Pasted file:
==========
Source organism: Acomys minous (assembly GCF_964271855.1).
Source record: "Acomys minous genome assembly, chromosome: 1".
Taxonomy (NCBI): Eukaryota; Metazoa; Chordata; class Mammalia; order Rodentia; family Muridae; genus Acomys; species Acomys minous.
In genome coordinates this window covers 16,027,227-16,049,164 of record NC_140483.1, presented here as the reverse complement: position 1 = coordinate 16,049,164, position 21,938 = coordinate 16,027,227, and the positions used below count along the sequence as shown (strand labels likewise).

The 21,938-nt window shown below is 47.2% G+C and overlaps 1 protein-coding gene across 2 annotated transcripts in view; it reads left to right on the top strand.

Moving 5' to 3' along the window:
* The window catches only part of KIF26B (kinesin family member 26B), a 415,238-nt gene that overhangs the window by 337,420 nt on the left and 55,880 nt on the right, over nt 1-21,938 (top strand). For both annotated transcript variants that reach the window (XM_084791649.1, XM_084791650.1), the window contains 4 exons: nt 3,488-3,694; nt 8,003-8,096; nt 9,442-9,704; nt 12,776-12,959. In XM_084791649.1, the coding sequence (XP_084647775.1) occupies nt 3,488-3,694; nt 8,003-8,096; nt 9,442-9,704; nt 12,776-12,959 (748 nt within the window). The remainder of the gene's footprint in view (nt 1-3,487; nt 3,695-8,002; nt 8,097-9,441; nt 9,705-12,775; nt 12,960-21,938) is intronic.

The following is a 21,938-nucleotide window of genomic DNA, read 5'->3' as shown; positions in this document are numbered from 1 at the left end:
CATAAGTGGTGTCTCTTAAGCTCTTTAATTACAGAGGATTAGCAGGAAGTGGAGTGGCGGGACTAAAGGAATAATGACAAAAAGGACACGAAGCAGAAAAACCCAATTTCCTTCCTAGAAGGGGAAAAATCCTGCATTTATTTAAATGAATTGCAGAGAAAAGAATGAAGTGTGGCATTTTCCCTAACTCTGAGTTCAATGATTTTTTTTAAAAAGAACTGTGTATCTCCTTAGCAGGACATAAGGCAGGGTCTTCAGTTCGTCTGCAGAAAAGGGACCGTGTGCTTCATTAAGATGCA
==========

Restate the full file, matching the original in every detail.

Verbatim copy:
Source organism: Acomys minous (assembly GCF_964271855.1).
Source record: "Acomys minous genome assembly, chromosome: 1".
Taxonomy (NCBI): Eukaryota; Metazoa; Chordata; class Mammalia; order Rodentia; family Muridae; genus Acomys; species Acomys minous.
In genome coordinates this window covers 16,027,227-16,049,164 of record NC_140483.1, presented here as the reverse complement: position 1 = coordinate 16,049,164, position 21,938 = coordinate 16,027,227, and the positions used below count along the sequence as shown (strand labels likewise).

The 21,938-nt window shown below is 47.2% G+C and overlaps 1 protein-coding gene across 2 annotated transcripts in view; it reads left to right on the top strand.

Moving 5' to 3' along the window:
* The window catches only part of KIF26B (kinesin family member 26B), a 415,238-nt gene that overhangs the window by 337,420 nt on the left and 55,880 nt on the right, over nt 1-21,938 (top strand). For both annotated transcript variants that reach the window (XM_084791649.1, XM_084791650.1), the window contains 4 exons: nt 3,488-3,694; nt 8,003-8,096; nt 9,442-9,704; nt 12,776-12,959. In XM_084791649.1, the coding sequence (XP_084647775.1) occupies nt 3,488-3,694; nt 8,003-8,096; nt 9,442-9,704; nt 12,776-12,959 (748 nt within the window). The remainder of the gene's footprint in view (nt 1-3,487; nt 3,695-8,002; nt 8,097-9,441; nt 9,705-12,775; nt 12,960-21,938) is intronic.

The following is a 21,938-nucleotide window of genomic DNA, read 5'->3' as shown; positions in this document are numbered from 1 at the left end:
CATAAGTGGTGTCTCTTAAGCTCTTTAATTACAGAGGATTAGCAGGAAGTGGAGTGGCGGGACTAAAGGAATAATGACAAAAAGGACACGAAGCAGAAAAACCCAATTTCCTTCCTAGAAGGGGAAAAATCCTGCATTTATTTAAATGAATTGCAGAGAAAAGAATGAAGTGTGGCATTTTCCCTAACTCTGAGTTCAATGATTTTTTTTAAAAAGAACTGTGTATCTCCTTAGCAGGACATAAGGCAGGGTCTTCAGTTCGTCTGCAGAAAAGGGACCGTGTGCTTCATTAAGATGCA